In one of the nicest nurseries in the world there were beds for three young people called John Napoleon, and Wendy Moira Angela, and Michael, the children of Mr. and Mrs. Darling. The nursery was wide and airy, with a large window, and a bright fire with a high fire-guard round it, and a big clock, and prettily-coloured nursery-rhyme pictures over the walls. It was in many ways a most interesting household. For one thing, although there was a pretty little parlour-maid called Liza, the children were bathed and dressed by a big dog called Nana, whose kennel was kept in the nursery.
On the evening on which our story begins, Nana was dozing peacefully by the fireside, with her head between her paws. Mr. and Mrs. Darling were getting ready to go out to dinner and Nana was to be left in sole charge of the children. Presently the clock went off with a whirr, and struck—one, two, three, four, five, six—time to begin to put the children to bed.
Nana got up, and stretched herself, and carefully switched on the electric light. You would have been surprised to see how cleverly she managed to do that with her mouth. Then she turned the bedclothes neatly down and hung the little pyjamas over the fire-guard. She then trotted up to the bathroom and turned on the water; after feeling it with her paw to make sure that it was not too hot, she went off to look for Michael, who, being the youngest of the three children, must go to bed first. She returned immediately with him sitting astride on her back as though she were a pony. Michael, of course, did not want to be bathed, but Nana was firm and, taking him to the bathroom, shut the door so that he should not be in a draught. Then Mrs. Darling came to peep at him as he splashed about in the nice warm water.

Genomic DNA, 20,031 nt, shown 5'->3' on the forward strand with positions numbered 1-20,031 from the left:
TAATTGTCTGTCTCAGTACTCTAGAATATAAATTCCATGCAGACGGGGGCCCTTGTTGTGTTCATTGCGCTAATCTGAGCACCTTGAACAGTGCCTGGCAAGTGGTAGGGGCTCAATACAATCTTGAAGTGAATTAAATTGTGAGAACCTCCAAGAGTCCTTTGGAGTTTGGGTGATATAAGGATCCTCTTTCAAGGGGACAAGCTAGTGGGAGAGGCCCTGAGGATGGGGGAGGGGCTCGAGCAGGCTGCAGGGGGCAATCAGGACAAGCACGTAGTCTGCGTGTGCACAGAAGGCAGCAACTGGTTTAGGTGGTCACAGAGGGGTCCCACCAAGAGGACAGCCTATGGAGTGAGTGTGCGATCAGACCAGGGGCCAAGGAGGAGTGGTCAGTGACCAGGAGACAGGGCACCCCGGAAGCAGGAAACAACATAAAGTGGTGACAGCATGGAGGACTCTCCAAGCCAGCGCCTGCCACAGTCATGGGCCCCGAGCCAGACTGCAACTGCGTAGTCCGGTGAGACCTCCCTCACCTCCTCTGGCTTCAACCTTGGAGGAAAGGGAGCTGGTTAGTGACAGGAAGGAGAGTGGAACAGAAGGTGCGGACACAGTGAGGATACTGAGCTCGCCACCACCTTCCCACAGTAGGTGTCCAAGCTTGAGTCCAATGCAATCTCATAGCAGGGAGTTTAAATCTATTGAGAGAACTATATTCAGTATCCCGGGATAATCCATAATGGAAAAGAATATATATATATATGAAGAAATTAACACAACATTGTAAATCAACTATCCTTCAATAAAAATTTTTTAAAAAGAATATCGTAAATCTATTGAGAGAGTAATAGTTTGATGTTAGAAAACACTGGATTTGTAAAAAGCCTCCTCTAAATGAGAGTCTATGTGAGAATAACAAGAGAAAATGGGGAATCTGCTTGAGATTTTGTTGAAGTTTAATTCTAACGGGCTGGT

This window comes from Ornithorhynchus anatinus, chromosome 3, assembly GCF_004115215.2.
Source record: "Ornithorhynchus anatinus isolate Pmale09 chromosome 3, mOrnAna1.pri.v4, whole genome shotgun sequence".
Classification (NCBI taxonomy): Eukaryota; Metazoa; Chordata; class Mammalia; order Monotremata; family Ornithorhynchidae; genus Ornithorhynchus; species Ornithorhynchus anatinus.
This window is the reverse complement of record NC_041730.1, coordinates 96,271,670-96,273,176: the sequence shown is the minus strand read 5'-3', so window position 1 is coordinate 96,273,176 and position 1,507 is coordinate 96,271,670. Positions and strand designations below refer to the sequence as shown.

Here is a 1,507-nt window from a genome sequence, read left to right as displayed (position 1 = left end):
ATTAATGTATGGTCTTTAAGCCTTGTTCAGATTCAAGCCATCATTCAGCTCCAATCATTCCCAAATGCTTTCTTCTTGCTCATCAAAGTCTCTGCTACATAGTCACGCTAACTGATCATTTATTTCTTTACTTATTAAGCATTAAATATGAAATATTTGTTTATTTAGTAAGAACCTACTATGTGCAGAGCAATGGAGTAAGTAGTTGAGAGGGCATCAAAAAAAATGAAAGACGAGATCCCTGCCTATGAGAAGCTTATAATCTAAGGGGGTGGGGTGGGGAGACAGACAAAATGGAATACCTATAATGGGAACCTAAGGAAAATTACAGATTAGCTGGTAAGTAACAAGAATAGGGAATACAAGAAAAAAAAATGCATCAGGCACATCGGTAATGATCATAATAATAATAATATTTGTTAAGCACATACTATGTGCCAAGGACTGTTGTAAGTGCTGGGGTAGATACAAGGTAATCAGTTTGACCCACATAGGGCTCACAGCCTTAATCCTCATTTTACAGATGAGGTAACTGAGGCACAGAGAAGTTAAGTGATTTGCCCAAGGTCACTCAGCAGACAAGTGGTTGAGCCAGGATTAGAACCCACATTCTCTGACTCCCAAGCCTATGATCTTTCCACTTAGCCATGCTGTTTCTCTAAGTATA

Whilst Mrs. Darling was in the nursery she heard a wee noise outside the window, as a tiny figure, no bigger than a little boy, tried the window-latch, and vanished suddenly at her cry of surprise. She flung the window open, but there was nothing to be seen, nothing but the dim roofs of the neighbouring houses, and the deep blue sky above. She began to frighten herself with eerie bogie tales, for the same thing had happened the day before, when Nana had gone to the window and shut it down so quickly that she had cut off the boy’s shadow. Mrs. Darling had found it in Nana’s mouth, and had carefully folded it and put it away. But she soon felt reassured when her children came in together in answer to her call.
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